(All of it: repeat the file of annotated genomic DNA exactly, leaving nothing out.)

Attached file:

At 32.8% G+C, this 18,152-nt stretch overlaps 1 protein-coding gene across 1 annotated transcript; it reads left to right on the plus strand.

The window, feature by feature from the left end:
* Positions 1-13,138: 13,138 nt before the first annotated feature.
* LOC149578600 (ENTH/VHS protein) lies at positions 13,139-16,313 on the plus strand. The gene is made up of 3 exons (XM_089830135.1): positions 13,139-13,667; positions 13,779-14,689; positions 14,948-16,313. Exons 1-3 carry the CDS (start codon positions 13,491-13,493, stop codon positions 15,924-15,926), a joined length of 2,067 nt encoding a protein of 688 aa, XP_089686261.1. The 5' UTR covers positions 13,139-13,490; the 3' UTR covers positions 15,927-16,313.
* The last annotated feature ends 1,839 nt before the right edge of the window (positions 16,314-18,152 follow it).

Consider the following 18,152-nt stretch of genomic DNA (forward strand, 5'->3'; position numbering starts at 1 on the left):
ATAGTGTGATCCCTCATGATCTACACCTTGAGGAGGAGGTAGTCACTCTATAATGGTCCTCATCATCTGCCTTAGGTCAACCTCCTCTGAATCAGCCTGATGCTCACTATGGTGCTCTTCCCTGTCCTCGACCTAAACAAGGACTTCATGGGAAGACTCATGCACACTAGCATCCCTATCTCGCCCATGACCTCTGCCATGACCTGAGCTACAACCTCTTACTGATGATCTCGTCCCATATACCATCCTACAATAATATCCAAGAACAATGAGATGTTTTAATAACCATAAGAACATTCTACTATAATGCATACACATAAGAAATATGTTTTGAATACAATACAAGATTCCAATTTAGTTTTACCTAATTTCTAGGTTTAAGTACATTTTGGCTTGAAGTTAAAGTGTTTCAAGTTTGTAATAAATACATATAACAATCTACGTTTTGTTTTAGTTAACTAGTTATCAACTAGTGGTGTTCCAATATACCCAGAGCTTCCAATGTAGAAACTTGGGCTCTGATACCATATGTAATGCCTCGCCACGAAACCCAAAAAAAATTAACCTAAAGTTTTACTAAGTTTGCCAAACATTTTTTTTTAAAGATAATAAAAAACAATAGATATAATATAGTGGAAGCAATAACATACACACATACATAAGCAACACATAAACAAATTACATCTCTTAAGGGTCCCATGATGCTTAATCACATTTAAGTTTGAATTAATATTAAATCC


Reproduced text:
At 32.8% G+C, this 18,152-nt stretch overlaps 1 protein-coding gene across 1 annotated transcript; it reads left to right on the plus strand.

The window, feature by feature from the left end:
* Positions 1-13,138: 13,138 nt before the first annotated feature.
* LOC149578600 (ENTH/VHS protein) lies at positions 13,139-16,313 on the plus strand. The gene is made up of 3 exons (XM_089830135.1): positions 13,139-13,667; positions 13,779-14,689; positions 14,948-16,313. Exons 1-3 carry the CDS (start codon positions 13,491-13,493, stop codon positions 15,924-15,926), a joined length of 2,067 nt encoding a protein of 688 aa, XP_089686261.1. The 5' UTR covers positions 13,139-13,490; the 3' UTR covers positions 15,927-16,313.
* The last annotated feature ends 1,839 nt before the right edge of the window (positions 16,314-18,152 follow it).

Consider the following 18,152-nt stretch of genomic DNA (forward strand, 5'->3'; position numbering starts at 1 on the left):
ATAGTGTGATCCCTCATGATCTACACCTTGAGGAGGAGGTAGTCACTCTATAATGGTCCTCATCATCTGCCTTAGGTCAACCTCCTCTGAATCAGCCTGATGCTCACTATGGTGCTCTTCCCTGTCCTCGACCTAAACAAGGACTTCATGGGAAGACTCATGCACACTAGCATCCCTATCTCGCCCATGACCTCTGCCATGACCTGAGCTACAACCTCTTACTGATGATCTCGTCCCATATACCATCCTACAATAATATCCAAGAACAATGAGATGTTTTAATAACCATAAGAACATTCTACTATAATGCATACACATAAGAAATATGTTTTGAATACAATACAAGATTCCAATTTAGTTTTACCTAATTTCTAGGTTTAAGTACATTTTGGCTTGAAGTTAAAGTGTTTCAAGTTTGTAATAAATACATATAACAATCTACGTTTTGTTTTAGTTAACTAGTTATCAACTAGTGGTGTTCCAATATACCCAGAGCTTCCAATGTAGAAACTTGGGCTCTGATACCATATGTAATGCCTCGCCACGAAACCCAAAAAAAATTAACCTAAAGTTTTACTAAGTTTGCCAAACATTTTTTTTTAAAGATAATAAAAAACAATAGATATAATATAGTGGAAGCAATAACATACACACATACATAAGCAACACATAAACAAATTACATCTCTTAAGGGTCCCATGATGCTTAATCACATTTAAGTTTGAATTAATATTAAATCC